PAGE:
Wednesday, January 16, 2008

Incontinence versus DEATH?

I love Meredith who writes the Baby Bump Project blog. In her post 'Caesareans: preventing the 'trauma' of natural birth' she talks about a surgeon in Sydney who presents cesarean section as a completely 'risk free' option to the 'terrible' outcomes of vaginal birth which includes incontinence. Meredith says in a nutshell:

Right. And what were the risks of caesarean again? Oh that's right. I think DEATH is on the top of the list. I think I'll take a little incontinence (which can be remedied with exercise!) over a casket.

Postscript: The reality is that cesarean section is unlikely to make much difference to incontinence later in life - it is not so much the birth process that causes incontinence, but pregnancy.

4 comments:

Anonymous said...

Yes one of the things about this kind of communication is that people can literally publish whatever nonsense they like - without necessarily being credible and once it's out there the damage is done. Thanks to both sarah and meredith for pulling this surgeon up (did he even provide a name?).
And what about some balance - I could talk forever about the wonderful benefits to my life of naturally birthing vaginally.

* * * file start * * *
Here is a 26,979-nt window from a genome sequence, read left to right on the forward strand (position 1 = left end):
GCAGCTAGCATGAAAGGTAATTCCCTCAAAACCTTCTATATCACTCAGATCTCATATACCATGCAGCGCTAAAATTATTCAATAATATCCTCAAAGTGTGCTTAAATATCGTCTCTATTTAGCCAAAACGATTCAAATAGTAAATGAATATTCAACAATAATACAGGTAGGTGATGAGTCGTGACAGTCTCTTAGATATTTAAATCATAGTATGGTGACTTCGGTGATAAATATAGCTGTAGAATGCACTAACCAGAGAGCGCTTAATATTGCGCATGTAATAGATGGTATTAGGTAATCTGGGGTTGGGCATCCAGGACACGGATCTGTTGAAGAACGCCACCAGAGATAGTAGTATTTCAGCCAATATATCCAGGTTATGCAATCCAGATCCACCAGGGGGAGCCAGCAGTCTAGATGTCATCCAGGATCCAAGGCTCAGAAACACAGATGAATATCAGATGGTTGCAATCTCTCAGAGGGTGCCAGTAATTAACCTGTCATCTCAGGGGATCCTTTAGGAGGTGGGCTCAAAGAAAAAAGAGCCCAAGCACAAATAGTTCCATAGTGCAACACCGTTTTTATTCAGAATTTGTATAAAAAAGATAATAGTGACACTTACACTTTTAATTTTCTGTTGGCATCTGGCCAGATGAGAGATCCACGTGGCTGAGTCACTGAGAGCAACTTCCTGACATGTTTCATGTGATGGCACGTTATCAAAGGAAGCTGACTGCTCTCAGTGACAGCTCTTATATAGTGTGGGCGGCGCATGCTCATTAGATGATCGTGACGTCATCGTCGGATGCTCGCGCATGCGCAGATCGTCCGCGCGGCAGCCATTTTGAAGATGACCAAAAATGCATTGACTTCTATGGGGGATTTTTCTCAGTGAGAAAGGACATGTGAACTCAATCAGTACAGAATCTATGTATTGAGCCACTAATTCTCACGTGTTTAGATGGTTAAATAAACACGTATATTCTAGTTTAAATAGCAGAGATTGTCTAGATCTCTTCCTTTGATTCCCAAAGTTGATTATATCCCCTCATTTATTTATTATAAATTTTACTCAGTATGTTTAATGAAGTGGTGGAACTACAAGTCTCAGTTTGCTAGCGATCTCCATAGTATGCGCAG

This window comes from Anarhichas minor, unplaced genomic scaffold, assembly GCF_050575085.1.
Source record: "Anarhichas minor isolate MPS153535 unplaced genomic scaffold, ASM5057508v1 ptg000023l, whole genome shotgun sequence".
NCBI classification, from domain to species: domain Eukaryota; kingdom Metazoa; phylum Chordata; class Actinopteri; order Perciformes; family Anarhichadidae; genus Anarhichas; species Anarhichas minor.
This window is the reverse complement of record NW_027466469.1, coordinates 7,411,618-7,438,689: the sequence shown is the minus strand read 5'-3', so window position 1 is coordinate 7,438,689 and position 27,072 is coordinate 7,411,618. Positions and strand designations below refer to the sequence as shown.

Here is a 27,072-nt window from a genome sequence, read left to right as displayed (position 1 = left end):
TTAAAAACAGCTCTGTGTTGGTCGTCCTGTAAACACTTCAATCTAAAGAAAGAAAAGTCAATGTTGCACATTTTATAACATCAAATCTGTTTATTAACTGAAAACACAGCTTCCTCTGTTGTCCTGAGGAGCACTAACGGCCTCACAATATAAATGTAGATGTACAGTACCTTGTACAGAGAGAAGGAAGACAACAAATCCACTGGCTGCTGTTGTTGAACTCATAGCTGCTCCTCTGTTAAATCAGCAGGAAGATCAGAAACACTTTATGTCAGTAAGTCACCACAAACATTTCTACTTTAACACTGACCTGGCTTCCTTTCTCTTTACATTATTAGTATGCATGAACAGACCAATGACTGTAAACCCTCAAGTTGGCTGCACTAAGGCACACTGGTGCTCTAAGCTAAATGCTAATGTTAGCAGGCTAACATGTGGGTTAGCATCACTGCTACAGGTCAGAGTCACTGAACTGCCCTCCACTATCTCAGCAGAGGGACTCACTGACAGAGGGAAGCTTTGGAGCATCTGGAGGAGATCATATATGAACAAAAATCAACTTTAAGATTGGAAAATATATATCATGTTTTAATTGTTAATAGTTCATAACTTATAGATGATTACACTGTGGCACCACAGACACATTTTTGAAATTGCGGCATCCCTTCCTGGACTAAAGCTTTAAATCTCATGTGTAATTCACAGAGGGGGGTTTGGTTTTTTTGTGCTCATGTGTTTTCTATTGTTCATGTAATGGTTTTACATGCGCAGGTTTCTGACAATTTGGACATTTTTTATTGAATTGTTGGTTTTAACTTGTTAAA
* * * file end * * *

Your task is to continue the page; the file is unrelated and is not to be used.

Sarah Stewart said...

Same here...and I had 2 episiotomies (vaginal cuts)!!!

mm said...

I love you... truely I do.
C/S for single footling breech... incontinent for months due to abdominal pain *who would have thought an easy simple oh so safe c/s would be painful? snort...
HBAC with 3rd degree tear and a broken tailbone
18 months later another hbac.
My pelvic floor has actually gotten better after each 'birth'.
Again.
I LOVE YOU!
smooches from Canada!

Sarah Stewart said...

Gosh, mm, you certainly haven't had life easy, have you!? Thank you for dropping by and leaving your comment.

I must say at this point that obviously some Cesarean sections are life saving, both for mum and baby - I have seen that many times in all my years as a midwife. But the growing trend to do them at a 'drop of the hat' is very worrying especially as we do not know what the long term outcomes will be.